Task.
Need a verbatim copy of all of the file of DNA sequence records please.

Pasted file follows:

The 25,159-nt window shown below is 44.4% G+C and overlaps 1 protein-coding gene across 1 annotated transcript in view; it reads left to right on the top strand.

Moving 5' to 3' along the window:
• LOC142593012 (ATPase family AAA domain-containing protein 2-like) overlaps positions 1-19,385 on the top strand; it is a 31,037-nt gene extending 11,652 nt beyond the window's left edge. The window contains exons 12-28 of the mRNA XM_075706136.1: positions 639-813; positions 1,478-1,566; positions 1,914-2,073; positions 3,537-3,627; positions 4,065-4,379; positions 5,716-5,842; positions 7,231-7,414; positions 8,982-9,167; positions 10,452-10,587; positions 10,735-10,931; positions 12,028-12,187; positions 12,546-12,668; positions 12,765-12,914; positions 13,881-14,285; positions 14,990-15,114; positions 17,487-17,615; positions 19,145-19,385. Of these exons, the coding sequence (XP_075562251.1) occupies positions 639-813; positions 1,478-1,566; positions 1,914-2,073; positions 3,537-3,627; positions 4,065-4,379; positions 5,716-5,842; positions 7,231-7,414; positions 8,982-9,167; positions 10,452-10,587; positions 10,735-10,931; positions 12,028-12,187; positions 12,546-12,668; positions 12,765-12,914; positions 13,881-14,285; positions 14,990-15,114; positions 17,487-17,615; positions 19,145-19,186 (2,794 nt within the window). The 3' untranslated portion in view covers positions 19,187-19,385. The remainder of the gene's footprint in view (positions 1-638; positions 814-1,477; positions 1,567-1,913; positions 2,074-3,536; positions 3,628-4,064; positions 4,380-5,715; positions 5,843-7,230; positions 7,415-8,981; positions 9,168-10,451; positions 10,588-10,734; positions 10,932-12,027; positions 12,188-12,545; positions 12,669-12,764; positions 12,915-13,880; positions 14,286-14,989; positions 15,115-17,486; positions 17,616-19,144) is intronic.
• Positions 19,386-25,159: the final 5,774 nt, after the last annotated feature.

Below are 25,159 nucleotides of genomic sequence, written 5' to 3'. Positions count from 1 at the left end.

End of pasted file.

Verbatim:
The 25,159-nt window shown below is 44.4% G+C and overlaps 1 protein-coding gene across 1 annotated transcript in view; it reads left to right on the top strand.

Moving 5' to 3' along the window:
• LOC142593012 (ATPase family AAA domain-containing protein 2-like) overlaps positions 1-19,385 on the top strand; it is a 31,037-nt gene extending 11,652 nt beyond the window's left edge. The window contains exons 12-28 of the mRNA XM_075706136.1: positions 639-813; positions 1,478-1,566; positions 1,914-2,073; positions 3,537-3,627; positions 4,065-4,379; positions 5,716-5,842; positions 7,231-7,414; positions 8,982-9,167; positions 10,452-10,587; positions 10,735-10,931; positions 12,028-12,187; positions 12,546-12,668; positions 12,765-12,914; positions 13,881-14,285; positions 14,990-15,114; positions 17,487-17,615; positions 19,145-19,385. Of these exons, the coding sequence (XP_075562251.1) occupies positions 639-813; positions 1,478-1,566; positions 1,914-2,073; positions 3,537-3,627; positions 4,065-4,379; positions 5,716-5,842; positions 7,231-7,414; positions 8,982-9,167; positions 10,452-10,587; positions 10,735-10,931; positions 12,028-12,187; positions 12,546-12,668; positions 12,765-12,914; positions 13,881-14,285; positions 14,990-15,114; positions 17,487-17,615; positions 19,145-19,186 (2,794 nt within the window). The 3' untranslated portion in view covers positions 19,187-19,385. The remainder of the gene's footprint in view (positions 1-638; positions 814-1,477; positions 1,567-1,913; positions 2,074-3,536; positions 3,628-4,064; positions 4,380-5,715; positions 5,843-7,230; positions 7,415-8,981; positions 9,168-10,451; positions 10,588-10,734; positions 10,932-12,027; positions 12,188-12,545; positions 12,669-12,764; positions 12,915-13,880; positions 14,286-14,989; positions 15,115-17,486; positions 17,616-19,144) is intronic.
• Positions 19,386-25,159: the final 5,774 nt, after the last annotated feature.

Below are 25,159 nucleotides of genomic sequence, written 5' to 3'. Positions count from 1 at the left end.